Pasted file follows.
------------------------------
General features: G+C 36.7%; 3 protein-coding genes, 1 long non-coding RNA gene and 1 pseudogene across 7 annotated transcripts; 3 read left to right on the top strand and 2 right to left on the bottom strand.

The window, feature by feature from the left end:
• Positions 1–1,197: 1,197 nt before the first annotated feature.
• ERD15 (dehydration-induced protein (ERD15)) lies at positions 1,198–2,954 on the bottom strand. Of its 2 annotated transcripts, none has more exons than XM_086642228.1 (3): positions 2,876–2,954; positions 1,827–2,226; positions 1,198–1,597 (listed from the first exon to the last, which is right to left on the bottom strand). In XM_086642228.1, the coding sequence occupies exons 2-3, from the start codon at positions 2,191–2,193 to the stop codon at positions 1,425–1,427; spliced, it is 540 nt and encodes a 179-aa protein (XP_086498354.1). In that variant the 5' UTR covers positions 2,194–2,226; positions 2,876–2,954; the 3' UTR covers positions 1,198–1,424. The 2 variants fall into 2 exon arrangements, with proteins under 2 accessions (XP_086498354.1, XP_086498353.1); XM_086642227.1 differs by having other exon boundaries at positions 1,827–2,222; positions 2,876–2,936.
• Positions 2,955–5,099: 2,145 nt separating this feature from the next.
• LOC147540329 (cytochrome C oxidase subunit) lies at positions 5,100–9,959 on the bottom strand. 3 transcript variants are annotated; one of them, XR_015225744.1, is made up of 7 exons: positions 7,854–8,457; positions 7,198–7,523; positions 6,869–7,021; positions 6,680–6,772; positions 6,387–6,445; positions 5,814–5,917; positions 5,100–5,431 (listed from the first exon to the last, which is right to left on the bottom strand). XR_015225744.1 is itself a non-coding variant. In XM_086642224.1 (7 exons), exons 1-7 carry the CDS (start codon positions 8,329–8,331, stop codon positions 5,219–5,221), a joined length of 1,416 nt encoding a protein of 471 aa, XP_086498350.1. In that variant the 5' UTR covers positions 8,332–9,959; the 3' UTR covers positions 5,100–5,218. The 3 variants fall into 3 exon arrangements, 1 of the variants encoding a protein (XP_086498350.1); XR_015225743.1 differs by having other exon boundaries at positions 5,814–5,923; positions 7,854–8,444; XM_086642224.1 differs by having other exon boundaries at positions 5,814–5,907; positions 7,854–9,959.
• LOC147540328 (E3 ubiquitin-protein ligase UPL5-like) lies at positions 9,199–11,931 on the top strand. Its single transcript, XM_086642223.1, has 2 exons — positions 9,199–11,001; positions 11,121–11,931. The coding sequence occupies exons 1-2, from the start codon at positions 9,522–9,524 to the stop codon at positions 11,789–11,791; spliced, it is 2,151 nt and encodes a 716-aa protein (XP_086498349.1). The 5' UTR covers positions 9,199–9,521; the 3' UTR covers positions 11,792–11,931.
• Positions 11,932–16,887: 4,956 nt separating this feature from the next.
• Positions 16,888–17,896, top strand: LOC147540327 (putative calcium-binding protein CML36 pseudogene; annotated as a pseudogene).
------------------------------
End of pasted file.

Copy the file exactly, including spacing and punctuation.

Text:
General features: G+C 36.7%; 3 protein-coding genes, 1 long non-coding RNA gene and 1 pseudogene across 7 annotated transcripts; 3 read left to right on the top strand and 2 right to left on the bottom strand.

The window, feature by feature from the left end:
• Positions 1–1,197: 1,197 nt before the first annotated feature.
• ERD15 (dehydration-induced protein (ERD15)) lies at positions 1,198–2,954 on the bottom strand. Of its 2 annotated transcripts, none has more exons than XM_086642228.1 (3): positions 2,876–2,954; positions 1,827–2,226; positions 1,198–1,597 (listed from the first exon to the last, which is right to left on the bottom strand). In XM_086642228.1, the coding sequence occupies exons 2-3, from the start codon at positions 2,191–2,193 to the stop codon at positions 1,425–1,427; spliced, it is 540 nt and encodes a 179-aa protein (XP_086498354.1). In that variant the 5' UTR covers positions 2,194–2,226; positions 2,876–2,954; the 3' UTR covers positions 1,198–1,424. The 2 variants fall into 2 exon arrangements, with proteins under 2 accessions (XP_086498354.1, XP_086498353.1); XM_086642227.1 differs by having other exon boundaries at positions 1,827–2,222; positions 2,876–2,936.
• Positions 2,955–5,099: 2,145 nt separating this feature from the next.
• LOC147540329 (cytochrome C oxidase subunit) lies at positions 5,100–9,959 on the bottom strand. 3 transcript variants are annotated; one of them, XR_015225744.1, is made up of 7 exons: positions 7,854–8,457; positions 7,198–7,523; positions 6,869–7,021; positions 6,680–6,772; positions 6,387–6,445; positions 5,814–5,917; positions 5,100–5,431 (listed from the first exon to the last, which is right to left on the bottom strand). XR_015225744.1 is itself a non-coding variant. In XM_086642224.1 (7 exons), exons 1-7 carry the CDS (start codon positions 8,329–8,331, stop codon positions 5,219–5,221), a joined length of 1,416 nt encoding a protein of 471 aa, XP_086498350.1. In that variant the 5' UTR covers positions 8,332–9,959; the 3' UTR covers positions 5,100–5,218. The 3 variants fall into 3 exon arrangements, 1 of the variants encoding a protein (XP_086498350.1); XR_015225743.1 differs by having other exon boundaries at positions 5,814–5,923; positions 7,854–8,444; XM_086642224.1 differs by having other exon boundaries at positions 5,814–5,907; positions 7,854–9,959.
• LOC147540328 (E3 ubiquitin-protein ligase UPL5-like) lies at positions 9,199–11,931 on the top strand. Its single transcript, XM_086642223.1, has 2 exons — positions 9,199–11,001; positions 11,121–11,931. The coding sequence occupies exons 1-2, from the start codon at positions 9,522–9,524 to the stop codon at positions 11,789–11,791; spliced, it is 2,151 nt and encodes a 716-aa protein (XP_086498349.1). The 5' UTR covers positions 9,199–9,521; the 3' UTR covers positions 11,792–11,931.
• Positions 11,932–16,887: 4,956 nt separating this feature from the next.
• Positions 16,888–17,896, top strand: LOC147540327 (putative calcium-binding protein CML36 pseudogene; annotated as a pseudogene).